Drug-Related Visits to the Emergency Department: How Big Is the Problem?

Payal Patel, Pharm.D., Peter J. Zed, Pharm.D.

Disclosures

Pharmacotherapy. 2002;22(7) 

In This Article

Methods

A systematic search of full reports published in English was performed using MEDLINE (January 1966-December 2001), EMBASE (January 1980-December 2001), and PubMed (January 1966- December 2001). Additional reports were identified through a manual search of reference lists in retrieved articles and in review articles. Search terms used were adverse drug reactions, adverse effects, drug interactions, emergency department, patient admission, hospitalization, compliance, health care costs, medication-related visits, and resource utilization. The same terms were used to search the Ottawa Valley Regional Drug Information Service database of nonindexed pharmacy journals (available from http://www.asksam.com/ovrdis/druginfo.htm). This database contains indexed material from 25 pharmacy and medical journals and 27 pharmacy newsletters, and provides links to electronic journals.

Titles and abstracts of cited reports identified were evaluated independently by both authors. If questions remained regarding eligibility for inclusion, the full text was reviewed. Retrospective and prospective studies evaluating drug-related visits to an emergency department were included. Drug-related visit was defined as any emergency department visit that fit in any one of the eight categories of drug-related problems listed above.[1] Excluded were all case reports of drug-related visits to an emergency department as well as articles that specifically evaluated intentional overdose, poisoning, or substance abuse as the cause for an emergency department visit.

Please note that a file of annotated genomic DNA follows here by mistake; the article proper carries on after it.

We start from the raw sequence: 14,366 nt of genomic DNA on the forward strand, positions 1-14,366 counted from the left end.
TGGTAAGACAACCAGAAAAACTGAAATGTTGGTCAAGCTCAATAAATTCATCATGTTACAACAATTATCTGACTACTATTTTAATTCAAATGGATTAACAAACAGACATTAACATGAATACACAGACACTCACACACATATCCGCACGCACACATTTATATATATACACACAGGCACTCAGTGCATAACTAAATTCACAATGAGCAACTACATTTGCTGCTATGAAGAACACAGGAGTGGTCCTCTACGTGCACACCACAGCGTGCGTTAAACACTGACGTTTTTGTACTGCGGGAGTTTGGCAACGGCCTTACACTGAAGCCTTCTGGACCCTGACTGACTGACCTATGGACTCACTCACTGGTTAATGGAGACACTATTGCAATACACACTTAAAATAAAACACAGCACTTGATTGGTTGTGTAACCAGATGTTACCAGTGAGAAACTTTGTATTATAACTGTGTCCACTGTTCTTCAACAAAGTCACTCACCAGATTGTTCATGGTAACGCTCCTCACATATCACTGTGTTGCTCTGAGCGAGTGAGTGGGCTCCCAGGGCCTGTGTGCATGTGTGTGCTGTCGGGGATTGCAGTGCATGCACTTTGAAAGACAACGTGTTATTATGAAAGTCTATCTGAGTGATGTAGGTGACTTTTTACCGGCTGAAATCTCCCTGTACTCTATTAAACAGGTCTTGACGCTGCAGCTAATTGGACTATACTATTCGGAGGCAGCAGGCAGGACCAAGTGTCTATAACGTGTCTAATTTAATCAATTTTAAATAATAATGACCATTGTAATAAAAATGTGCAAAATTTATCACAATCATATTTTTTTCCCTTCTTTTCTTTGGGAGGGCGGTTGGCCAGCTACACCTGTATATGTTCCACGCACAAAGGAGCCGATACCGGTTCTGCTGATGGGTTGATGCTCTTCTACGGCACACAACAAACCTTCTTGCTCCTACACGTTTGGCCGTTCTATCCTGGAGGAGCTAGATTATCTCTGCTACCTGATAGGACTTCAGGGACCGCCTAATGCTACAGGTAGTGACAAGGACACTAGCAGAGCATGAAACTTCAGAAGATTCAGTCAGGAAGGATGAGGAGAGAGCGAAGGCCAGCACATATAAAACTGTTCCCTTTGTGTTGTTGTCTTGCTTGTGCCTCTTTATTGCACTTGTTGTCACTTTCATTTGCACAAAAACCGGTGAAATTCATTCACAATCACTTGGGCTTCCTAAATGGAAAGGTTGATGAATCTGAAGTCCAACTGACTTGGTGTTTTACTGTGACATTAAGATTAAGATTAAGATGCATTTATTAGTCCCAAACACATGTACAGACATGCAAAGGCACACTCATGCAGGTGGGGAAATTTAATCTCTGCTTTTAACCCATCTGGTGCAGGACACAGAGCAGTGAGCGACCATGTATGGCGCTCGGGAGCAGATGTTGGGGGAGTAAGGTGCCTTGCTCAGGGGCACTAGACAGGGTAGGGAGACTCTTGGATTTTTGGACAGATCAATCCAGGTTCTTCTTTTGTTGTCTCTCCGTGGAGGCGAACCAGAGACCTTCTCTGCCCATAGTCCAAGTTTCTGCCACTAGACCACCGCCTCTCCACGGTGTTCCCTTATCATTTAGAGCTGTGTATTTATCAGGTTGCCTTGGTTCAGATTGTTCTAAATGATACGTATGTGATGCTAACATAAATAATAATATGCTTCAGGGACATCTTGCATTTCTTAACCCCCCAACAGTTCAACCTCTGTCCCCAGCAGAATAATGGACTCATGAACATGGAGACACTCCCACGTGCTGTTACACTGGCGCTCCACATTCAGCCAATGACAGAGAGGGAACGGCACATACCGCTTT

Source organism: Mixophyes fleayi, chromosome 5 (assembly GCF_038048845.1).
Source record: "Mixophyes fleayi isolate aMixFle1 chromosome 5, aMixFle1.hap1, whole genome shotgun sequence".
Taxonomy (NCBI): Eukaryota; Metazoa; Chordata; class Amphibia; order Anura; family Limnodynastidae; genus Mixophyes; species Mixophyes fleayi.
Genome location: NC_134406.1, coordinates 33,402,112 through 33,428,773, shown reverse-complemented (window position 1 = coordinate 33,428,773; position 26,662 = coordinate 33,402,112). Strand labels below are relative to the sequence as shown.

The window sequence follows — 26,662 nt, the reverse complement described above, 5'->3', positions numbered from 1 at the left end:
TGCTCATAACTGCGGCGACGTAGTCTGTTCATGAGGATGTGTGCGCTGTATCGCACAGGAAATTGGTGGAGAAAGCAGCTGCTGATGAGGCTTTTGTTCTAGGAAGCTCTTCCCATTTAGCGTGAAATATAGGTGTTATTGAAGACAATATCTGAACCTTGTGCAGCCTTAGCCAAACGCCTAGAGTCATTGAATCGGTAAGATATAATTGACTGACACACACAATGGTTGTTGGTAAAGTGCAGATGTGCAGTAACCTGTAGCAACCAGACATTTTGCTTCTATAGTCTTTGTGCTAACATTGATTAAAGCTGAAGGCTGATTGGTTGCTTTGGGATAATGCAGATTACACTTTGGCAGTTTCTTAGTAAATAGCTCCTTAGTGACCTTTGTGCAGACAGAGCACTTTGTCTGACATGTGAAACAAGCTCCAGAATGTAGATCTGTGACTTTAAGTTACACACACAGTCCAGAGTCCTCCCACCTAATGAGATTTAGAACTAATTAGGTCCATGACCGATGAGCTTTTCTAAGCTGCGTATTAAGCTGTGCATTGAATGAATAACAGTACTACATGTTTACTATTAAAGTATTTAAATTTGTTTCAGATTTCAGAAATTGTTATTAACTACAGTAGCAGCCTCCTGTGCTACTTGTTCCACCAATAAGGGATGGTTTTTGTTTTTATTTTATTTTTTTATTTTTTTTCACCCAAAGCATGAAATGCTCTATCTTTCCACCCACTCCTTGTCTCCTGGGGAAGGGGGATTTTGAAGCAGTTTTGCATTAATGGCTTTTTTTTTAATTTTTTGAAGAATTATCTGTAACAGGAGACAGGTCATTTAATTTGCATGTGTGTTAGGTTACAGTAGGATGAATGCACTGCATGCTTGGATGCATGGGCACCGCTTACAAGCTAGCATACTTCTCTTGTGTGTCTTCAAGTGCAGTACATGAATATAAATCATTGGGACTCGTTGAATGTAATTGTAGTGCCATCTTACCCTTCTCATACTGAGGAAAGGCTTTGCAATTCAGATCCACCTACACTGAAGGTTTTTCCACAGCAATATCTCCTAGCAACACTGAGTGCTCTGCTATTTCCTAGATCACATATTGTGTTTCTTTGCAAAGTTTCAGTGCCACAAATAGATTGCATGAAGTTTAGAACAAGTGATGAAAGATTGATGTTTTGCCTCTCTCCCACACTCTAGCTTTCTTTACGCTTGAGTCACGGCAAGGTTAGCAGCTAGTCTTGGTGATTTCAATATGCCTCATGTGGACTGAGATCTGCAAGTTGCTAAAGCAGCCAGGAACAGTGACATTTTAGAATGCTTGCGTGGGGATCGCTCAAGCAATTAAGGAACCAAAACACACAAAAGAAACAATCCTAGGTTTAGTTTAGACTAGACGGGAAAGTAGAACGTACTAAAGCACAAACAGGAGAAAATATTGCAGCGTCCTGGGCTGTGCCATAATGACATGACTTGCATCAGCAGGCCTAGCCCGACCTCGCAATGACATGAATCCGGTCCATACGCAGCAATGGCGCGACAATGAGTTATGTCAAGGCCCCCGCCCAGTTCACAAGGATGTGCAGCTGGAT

Data extracted and described consisted of the estimated frequency of drug-related visits to an emergency department, rate of hospital admission, classification of each type of drug-related problem, patient populations at risk, therapeutic classes of agents most likely associated with emergency department visits, and, when reported, the economic impact of drug-related emergency department visits.

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